After settling in, we explored Napa. It's a cute little town. We came upon a bunch of outdoor shops and restaurants shaded under some trees. We decided to eat at Piccolino's. From their website: "The upbeat cafe offers a country Italian decor. The spacious dining room gives an open and inviting style to the restaurant."
This is a photo from their website:
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Here we are (I guess they changed the tables!):
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In the evening, we made our way back to the Inn. We got our cakes from Sweetie Pies out of the fridge!
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In the morning, it was time to say goodbye to Napa and to make our way up to Redwood National Forest (a 6.5 hour drive!). We came upon "Old Faithful Geiser" in Calistoga, so we decided to check it out!

From their website," Visitors of Calistoga's Old Faithful Geyser are calling it "utterly amazing". The Geyser is one of only three Old Faithfuls in the world, designated as such because of its constant and predictable eruptions. The Geyser is an all-natural phenomenon which tosses a scalding curtain of water anywhere from 20 to upwards of 75 feet into the air. "

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On our way up from Calistoga, we stopped off in some cool towns. Here is Steve in Trinidad (about an hour from Redwood)
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Before we rolled into Crescent City, we came upon "Tour Thru Tree" in Klamath. It was another roadside attraction that we wanted to check out. we drove our car through an enormous tree! It was a bit of a thrill for us.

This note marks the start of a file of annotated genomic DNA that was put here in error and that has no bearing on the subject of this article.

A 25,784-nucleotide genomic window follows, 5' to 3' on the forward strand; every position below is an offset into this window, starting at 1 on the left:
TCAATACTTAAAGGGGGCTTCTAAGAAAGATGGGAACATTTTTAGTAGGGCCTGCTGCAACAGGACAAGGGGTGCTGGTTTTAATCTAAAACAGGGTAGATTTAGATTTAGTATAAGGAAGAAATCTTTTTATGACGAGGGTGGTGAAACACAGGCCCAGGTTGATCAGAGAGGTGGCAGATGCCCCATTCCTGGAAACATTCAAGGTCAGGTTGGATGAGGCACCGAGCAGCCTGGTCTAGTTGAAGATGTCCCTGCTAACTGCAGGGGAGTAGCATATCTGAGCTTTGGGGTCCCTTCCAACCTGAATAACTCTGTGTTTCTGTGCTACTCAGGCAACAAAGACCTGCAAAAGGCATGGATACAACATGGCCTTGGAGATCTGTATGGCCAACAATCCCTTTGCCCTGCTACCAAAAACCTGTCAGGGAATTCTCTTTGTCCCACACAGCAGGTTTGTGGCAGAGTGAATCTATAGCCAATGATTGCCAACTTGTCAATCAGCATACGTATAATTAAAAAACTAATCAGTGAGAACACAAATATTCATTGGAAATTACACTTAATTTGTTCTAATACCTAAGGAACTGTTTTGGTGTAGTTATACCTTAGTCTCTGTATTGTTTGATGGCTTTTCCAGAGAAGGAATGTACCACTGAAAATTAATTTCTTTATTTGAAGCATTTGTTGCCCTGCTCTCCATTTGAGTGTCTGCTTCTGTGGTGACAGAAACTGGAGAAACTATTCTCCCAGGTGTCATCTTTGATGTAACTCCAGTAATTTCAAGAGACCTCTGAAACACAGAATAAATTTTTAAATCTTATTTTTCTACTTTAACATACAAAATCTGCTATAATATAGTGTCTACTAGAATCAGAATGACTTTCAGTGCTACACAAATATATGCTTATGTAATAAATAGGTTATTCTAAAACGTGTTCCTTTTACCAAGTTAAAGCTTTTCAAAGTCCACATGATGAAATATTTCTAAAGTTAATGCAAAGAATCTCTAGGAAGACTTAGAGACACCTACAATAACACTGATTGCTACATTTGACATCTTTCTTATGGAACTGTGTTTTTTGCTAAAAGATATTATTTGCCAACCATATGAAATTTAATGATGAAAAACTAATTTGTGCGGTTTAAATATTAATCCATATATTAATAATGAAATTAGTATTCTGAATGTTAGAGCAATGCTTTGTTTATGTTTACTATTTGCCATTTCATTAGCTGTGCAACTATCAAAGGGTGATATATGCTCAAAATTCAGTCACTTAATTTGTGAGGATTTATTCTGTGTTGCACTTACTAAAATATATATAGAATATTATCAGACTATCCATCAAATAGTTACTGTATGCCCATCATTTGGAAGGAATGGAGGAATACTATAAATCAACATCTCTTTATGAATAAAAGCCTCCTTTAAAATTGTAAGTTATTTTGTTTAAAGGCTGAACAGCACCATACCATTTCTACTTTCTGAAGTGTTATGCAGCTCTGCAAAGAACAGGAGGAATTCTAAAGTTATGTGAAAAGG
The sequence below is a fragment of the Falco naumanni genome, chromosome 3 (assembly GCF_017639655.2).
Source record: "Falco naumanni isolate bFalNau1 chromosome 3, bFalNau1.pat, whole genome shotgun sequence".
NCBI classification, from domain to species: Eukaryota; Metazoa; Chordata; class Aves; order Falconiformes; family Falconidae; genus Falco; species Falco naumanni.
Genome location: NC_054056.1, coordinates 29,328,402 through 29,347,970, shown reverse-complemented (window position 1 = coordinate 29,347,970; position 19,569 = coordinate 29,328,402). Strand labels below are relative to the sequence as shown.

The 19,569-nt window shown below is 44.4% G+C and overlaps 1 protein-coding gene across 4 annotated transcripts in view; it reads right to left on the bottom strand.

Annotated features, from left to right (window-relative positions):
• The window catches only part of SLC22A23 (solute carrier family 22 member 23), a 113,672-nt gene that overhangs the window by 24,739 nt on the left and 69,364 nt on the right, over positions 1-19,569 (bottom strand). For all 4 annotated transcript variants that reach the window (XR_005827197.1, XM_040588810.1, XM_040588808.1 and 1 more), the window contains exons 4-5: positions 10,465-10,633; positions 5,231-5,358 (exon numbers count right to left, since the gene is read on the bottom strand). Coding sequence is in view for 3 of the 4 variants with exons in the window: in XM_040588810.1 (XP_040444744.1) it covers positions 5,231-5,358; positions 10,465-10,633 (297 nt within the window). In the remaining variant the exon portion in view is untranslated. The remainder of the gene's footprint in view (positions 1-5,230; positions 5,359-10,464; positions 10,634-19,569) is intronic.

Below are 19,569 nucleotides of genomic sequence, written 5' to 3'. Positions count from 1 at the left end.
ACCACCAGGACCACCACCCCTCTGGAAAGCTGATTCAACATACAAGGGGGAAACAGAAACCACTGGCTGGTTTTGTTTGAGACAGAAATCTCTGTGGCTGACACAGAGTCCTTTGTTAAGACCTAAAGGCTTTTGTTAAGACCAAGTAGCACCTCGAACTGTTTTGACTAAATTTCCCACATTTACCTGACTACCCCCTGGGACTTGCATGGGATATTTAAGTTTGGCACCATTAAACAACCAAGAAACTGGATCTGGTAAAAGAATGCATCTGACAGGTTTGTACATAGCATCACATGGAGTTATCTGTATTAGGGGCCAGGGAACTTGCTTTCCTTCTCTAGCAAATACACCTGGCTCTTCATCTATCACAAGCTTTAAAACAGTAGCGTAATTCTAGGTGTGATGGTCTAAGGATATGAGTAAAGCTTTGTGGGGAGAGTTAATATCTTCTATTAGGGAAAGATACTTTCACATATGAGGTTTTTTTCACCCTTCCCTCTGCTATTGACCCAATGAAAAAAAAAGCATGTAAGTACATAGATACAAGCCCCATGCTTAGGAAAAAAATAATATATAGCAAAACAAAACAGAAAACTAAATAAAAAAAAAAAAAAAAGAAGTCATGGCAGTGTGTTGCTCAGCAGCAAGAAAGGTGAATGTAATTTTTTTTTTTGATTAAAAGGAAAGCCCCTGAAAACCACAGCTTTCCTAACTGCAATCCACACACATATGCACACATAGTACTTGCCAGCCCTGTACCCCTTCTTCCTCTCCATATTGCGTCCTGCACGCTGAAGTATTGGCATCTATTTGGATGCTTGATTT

Finally we made it to the Crescent City Travelodge, where we'd stay the night. It was overcast and drizzly. The Travelodge was a bit of a dive, but it was cheap. I remember seeing a broken down sign out front that read "Truckers Welcome". We carried our bags over Astroturf covered stairs to our motel-style room.

After checking in, we made our way over to the park. It was amazing to see how incredibly large these giants were.
Here's me in one of them and Steve in one of them!
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It was so serene there. We then trekked over to fern canyon. That was pretty.
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On our way out of the park, we saw an elk!
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The next day, we woke up very early, and quickly checked out of the motel and drove back to San Francisco. It took all day.

We took Pacific Coast Highway 1. It was a beautiful and exhilarating drive. All I could see from the passenger window was the Pacific Ocean. There were enormous drop offs and huge logging trucks barreling down the windy seaside road. We periodically pulled over to enjoy the seaside vistas. The sun miraculously returned!

When we rolled into the city with the car, we were anxious to unload it fearing they'd notice we did some rough driving. Even the roof was covered in mud! First, however, we wanted to drive down the famed Lombard street. You know, the "crookedest street in the world'? Well THAT was an experience!

We enjoyed one last dinner in San Francisco and the comfort of returning to Warwick (in a different room this time) and left the next morning.

We loved California! I am dying to go back. It was such a nice refreshing way to cap off our happy day. It was a stressful and hectic headache leading up to the wedding and then our day was a whirlwind and we left for our honeymoon. It was a sweet adventure. We'll have many more.....................
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Posted by stevedana 17:40 Archived in USA Comments (0)